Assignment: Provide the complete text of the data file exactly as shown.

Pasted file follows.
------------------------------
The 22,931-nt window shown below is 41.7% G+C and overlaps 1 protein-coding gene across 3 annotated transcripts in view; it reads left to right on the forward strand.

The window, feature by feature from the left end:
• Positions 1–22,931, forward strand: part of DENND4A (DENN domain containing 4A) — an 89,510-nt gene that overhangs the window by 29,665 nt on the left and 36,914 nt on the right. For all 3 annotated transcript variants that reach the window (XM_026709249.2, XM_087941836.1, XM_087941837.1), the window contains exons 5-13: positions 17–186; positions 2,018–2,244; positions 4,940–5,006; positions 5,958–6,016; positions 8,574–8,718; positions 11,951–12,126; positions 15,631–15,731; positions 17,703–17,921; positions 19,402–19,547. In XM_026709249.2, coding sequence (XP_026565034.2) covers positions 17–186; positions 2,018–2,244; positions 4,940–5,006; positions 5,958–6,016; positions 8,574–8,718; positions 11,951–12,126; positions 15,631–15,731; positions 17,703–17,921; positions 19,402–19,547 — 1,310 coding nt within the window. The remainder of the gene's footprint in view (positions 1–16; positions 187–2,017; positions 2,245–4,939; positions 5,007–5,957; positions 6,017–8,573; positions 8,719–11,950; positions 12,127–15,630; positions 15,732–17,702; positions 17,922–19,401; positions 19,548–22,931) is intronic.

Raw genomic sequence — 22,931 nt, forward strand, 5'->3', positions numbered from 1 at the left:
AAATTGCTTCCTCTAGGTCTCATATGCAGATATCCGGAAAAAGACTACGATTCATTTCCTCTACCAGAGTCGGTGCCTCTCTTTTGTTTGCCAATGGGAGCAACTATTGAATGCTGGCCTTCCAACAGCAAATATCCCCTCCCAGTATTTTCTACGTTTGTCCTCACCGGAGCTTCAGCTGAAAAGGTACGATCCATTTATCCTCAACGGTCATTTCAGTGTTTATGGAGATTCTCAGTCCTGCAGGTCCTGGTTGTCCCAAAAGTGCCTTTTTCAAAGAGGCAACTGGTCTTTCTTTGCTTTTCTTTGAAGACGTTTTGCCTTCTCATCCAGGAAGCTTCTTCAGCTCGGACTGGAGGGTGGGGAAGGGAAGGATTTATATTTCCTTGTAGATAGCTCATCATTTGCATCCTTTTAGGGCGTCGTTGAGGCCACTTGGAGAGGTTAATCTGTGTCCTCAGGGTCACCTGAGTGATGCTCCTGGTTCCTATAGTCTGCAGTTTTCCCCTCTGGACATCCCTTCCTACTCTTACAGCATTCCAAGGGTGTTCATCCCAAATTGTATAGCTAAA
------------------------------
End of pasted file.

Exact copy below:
The 22,931-nt window shown below is 41.7% G+C and overlaps 1 protein-coding gene across 3 annotated transcripts in view; it reads left to right on the forward strand.

The window, feature by feature from the left end:
• Positions 1–22,931, forward strand: part of DENND4A (DENN domain containing 4A) — an 89,510-nt gene that overhangs the window by 29,665 nt on the left and 36,914 nt on the right. For all 3 annotated transcript variants that reach the window (XM_026709249.2, XM_087941836.1, XM_087941837.1), the window contains exons 5-13: positions 17–186; positions 2,018–2,244; positions 4,940–5,006; positions 5,958–6,016; positions 8,574–8,718; positions 11,951–12,126; positions 15,631–15,731; positions 17,703–17,921; positions 19,402–19,547. In XM_026709249.2, coding sequence (XP_026565034.2) covers positions 17–186; positions 2,018–2,244; positions 4,940–5,006; positions 5,958–6,016; positions 8,574–8,718; positions 11,951–12,126; positions 15,631–15,731; positions 17,703–17,921; positions 19,402–19,547 — 1,310 coding nt within the window. The remainder of the gene's footprint in view (positions 1–16; positions 187–2,017; positions 2,245–4,939; positions 5,007–5,957; positions 6,017–8,573; positions 8,719–11,950; positions 12,127–15,630; positions 15,732–17,702; positions 17,922–19,401; positions 19,548–22,931) is intronic.

Raw genomic sequence — 22,931 nt, forward strand, 5'->3', positions numbered from 1 at the left:
AAATTGCTTCCTCTAGGTCTCATATGCAGATATCCGGAAAAAGACTACGATTCATTTCCTCTACCAGAGTCGGTGCCTCTCTTTTGTTTGCCAATGGGAGCAACTATTGAATGCTGGCCTTCCAACAGCAAATATCCCCTCCCAGTATTTTCTACGTTTGTCCTCACCGGAGCTTCAGCTGAAAAGGTACGATCCATTTATCCTCAACGGTCATTTCAGTGTTTATGGAGATTCTCAGTCCTGCAGGTCCTGGTTGTCCCAAAAGTGCCTTTTTCAAAGAGGCAACTGGTCTTTCTTTGCTTTTCTTTGAAGACGTTTTGCCTTCTCATCCAGGAAGCTTCTTCAGCTCGGACTGGAGGGTGGGGAAGGGAAGGATTTATATTTCCTTGTAGATAGCTCATCATTTGCATCCTTTTAGGGCGTCGTTGAGGCCACTTGGAGAGGTTAATCTGTGTCCTCAGGGTCACCTGAGTGATGCTCCTGGTTCCTATAGTCTGCAGTTTTCCCCTCTGGACATCCCTTCCTACTCTTACAGCATTCCAAGGGTGTTCATCCCAAATTGTATAGCTAAA